Sunday Morning Medicine

A weekly check-up of gender, medicine, and history in the news The prince of quacks. Too many episiotomies. The history of “Medicare for All.” Periods went public – now what? Plastic surgery, incels, and Chads. The case of a black woman serial killer. A history of Chicago’s lesbian fishing club. A Nazi textbook and a… Read more →

Desire Work, Gender, and Sexuality in South African Ex-Gay Ministries: A Conversation with Melissa Hackman

In her new book, Desire Work: Ex-Gay and Pentecostal Masculinity in South Africa, Dr. Melissa Hackman examines the experiences of Pentecostal men in “ex-gay” ministries in post apartheid Cape Town. Published in 2018 by Duke University Press, Desire Work explores the belief systems, daily activities, and complicated processes of transformation that take place at the… Read more →

Openness and Authority in Pregnancy: Lucy Knisley’s Kid Gloves

I began reading Kid Gloves: Nine Months of Careful Chaos on my own due date, desperately trying to keep busy as I awaited my baby’s arrival. Lucy Knisley’s extremely honest and intensely readable graphic memoir about pregnancy and childbirth was not exactly a distraction, as the book recounts her own stories related to trying to… Read more →

The Power of Corporate Interests Over Home Baking

In 1840, the American press widely circulated illustrations of Queen Victoria’s wedding cake. It was a 300-pound, 14-inch-tall and 10-foot-wide plum cake, decorated with piped floral detailing and topped with a figure of Britannia blessing the couple while cupids sat around them. It was a sharp contrast to the simply iced, single-tier fruit cake that… Read more →

Sunday Morning Medicine

A weekly check-up of gender, medicine, and history in the news The abortion pastels. Being black in Nazi Germany. Colonialism created navy blue. The feminism of Amelia Earhart. Should these clothes be saved? Heterosexuality without women. The troubled history of psychiatry. The neon motel signs of Las Vegas. Why race science is on the rise… Read more →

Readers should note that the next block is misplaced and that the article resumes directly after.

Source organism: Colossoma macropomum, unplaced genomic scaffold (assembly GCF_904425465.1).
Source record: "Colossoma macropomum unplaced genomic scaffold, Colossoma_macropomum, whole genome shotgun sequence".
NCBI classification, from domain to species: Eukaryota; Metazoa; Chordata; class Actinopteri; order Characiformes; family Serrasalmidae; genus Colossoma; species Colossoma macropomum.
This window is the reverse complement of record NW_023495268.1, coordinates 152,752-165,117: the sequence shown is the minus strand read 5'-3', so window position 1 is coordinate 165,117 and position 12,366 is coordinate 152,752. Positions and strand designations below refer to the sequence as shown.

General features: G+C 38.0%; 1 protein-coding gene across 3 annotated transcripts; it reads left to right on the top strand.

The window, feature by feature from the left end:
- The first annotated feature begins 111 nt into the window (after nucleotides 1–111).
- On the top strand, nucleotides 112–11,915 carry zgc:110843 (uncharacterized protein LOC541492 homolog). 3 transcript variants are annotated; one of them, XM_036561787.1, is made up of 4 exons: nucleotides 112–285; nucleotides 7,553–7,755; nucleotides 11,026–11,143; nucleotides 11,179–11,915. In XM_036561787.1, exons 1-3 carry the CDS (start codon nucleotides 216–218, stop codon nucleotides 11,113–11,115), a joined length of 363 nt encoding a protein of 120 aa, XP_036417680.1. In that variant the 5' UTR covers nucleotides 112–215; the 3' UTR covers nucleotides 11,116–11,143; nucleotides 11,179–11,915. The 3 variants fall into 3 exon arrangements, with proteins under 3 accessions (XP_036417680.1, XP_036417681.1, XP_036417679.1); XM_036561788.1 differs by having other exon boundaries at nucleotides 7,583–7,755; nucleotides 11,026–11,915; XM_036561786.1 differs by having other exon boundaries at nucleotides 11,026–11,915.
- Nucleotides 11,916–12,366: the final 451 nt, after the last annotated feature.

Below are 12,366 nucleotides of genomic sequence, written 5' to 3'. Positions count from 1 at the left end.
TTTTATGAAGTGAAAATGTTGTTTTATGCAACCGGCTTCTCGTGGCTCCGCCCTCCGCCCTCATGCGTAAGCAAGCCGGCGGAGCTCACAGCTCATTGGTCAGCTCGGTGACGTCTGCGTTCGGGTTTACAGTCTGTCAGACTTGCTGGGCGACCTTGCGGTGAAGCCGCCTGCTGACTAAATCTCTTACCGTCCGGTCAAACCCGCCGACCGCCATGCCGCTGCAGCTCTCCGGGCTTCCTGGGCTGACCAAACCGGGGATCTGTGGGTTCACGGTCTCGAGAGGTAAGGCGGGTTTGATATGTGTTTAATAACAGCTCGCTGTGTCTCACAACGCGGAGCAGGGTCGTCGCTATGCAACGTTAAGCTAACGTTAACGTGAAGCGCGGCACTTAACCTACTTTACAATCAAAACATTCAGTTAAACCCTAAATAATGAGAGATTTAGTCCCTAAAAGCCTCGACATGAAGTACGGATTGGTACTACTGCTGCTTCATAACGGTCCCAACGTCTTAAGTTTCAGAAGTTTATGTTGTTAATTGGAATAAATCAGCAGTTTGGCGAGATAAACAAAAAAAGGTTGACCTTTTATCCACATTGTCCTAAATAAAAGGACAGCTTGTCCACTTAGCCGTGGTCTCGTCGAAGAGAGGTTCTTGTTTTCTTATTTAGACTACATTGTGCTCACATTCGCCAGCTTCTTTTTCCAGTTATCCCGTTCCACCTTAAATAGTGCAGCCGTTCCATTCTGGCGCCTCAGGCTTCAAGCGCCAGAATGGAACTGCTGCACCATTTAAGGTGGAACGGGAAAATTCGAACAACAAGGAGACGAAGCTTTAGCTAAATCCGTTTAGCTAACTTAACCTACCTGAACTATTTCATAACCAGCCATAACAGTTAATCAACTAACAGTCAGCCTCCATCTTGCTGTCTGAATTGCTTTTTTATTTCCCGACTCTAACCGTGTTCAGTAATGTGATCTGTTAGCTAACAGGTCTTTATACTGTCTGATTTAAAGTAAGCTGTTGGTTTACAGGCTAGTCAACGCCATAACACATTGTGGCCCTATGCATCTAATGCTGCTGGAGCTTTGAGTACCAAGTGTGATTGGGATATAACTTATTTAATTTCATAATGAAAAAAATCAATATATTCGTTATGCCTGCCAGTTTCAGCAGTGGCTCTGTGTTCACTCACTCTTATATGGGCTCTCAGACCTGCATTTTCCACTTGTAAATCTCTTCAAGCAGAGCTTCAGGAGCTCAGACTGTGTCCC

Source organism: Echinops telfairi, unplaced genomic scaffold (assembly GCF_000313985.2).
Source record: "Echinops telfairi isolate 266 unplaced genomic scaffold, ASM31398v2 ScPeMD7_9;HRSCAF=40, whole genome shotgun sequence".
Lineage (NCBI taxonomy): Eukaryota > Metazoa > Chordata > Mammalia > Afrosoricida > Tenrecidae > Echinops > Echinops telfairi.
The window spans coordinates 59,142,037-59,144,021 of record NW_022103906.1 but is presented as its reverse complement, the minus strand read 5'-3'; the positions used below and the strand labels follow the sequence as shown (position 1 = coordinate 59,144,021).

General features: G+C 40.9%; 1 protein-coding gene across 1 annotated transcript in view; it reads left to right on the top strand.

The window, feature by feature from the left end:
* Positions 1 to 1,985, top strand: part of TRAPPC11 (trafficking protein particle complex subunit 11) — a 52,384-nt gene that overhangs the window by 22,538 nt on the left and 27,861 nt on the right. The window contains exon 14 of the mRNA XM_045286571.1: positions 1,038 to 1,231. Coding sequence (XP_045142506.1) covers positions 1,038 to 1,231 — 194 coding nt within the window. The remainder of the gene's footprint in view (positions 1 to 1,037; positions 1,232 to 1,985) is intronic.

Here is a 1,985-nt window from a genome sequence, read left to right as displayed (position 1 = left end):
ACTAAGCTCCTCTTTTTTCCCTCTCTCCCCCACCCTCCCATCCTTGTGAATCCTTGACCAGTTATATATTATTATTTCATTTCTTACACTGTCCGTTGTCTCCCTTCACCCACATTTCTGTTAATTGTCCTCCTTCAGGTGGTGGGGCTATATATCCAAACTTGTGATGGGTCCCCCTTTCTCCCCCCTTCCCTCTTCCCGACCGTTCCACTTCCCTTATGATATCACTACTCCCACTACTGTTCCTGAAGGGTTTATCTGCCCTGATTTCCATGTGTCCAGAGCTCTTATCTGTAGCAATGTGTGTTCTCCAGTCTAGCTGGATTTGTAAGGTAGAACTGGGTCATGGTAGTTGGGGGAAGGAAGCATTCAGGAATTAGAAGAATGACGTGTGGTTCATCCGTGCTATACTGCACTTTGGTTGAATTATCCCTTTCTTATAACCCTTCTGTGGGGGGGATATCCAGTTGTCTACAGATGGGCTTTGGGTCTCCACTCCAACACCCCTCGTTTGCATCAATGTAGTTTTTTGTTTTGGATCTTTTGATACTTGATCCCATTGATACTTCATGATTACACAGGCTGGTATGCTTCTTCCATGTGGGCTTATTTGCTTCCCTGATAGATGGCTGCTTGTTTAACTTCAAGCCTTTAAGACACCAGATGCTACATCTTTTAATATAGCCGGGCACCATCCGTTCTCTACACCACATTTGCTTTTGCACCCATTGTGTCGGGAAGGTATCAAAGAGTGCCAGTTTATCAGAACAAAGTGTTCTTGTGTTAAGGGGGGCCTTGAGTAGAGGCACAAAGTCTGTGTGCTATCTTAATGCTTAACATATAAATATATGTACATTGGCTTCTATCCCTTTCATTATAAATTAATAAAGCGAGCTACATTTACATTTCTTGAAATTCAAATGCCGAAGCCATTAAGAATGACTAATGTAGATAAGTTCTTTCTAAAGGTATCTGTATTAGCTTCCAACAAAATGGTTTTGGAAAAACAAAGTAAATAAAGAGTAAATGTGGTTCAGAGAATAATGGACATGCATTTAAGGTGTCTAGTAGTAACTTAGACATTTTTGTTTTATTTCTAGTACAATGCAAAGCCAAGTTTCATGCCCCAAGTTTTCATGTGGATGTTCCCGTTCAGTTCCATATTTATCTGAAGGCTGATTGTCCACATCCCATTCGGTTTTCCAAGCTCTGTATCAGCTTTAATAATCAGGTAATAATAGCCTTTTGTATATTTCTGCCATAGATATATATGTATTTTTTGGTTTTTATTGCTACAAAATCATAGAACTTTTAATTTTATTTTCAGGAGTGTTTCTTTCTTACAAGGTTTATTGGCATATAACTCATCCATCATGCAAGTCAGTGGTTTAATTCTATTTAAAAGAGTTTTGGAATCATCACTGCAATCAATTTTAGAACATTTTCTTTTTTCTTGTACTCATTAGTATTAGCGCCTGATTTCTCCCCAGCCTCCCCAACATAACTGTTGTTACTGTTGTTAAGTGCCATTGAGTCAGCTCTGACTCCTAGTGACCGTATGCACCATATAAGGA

Complicating the Canon of the First World War: A Review of Ellen La Motte’s Backwash of War, edited by Cynthia Wachtell

Think back on any syllabi of the First World War and the literature represented in it. For me, those titles included Erich Maria Remarque’s All Quiet on the Western Front, Ernest Hemingway’s A Farewell to Arms, and Frederick Manning’s The Middle Parts of Fortune, or poets like Siegfried Sassoon, Wilfred Owen, and Laurence Binyon. Indeed,… Read more →

A Woman Who Wrote About War: Recovering Ellen N. La Motte’s The Backwash of War

I love the old American spiritual “Down by the Riverside.” In fact, my first book borrows its title, War No More, from the song’s refrain. However, as a scholar of American antiwar writing, I have been studying war for a very long time. Sadly, my scholarly career has overlapped with America’s wars in Afghanistan and… Read more →

Labor, Birth, and Superstitions

On the morning that my daughter-in-law went into labor, a small bird crashed into our apartment window and lay dead on the terrace. At least that’s what I assumed happened when I saw its small black and yellow body lying on its side. Our internet research told us it was a Blackburnian Warbler, a bird… Read more →

Sunday Morning Medicine

A weekly check-up of gender, medicine, and history in the news Rethinking Anne Boleyn. Slavery and the family tree. A brief history of in-flight meals. The bubonic plague hits Hawaii. The feminist history of the bicycle. Is there a witch bottle in your house? Emmitt Till’s father was also hanged. For nurses, trauma comes with… Read more →

Between the Pages: Victorian Women’s Letters to H. Lenox Hodge

This essay was first published at Fugitive Leaves, the blog of The History Medical Library of The College of Physicians of Philadelphia. Cracking open the accordion-notebook of Dr. Hugh Lenox Hodge at The History Medical Library of The College of Physicians of Philadelphia, I read from the top, thumb and index finger poised delicately at… Read more →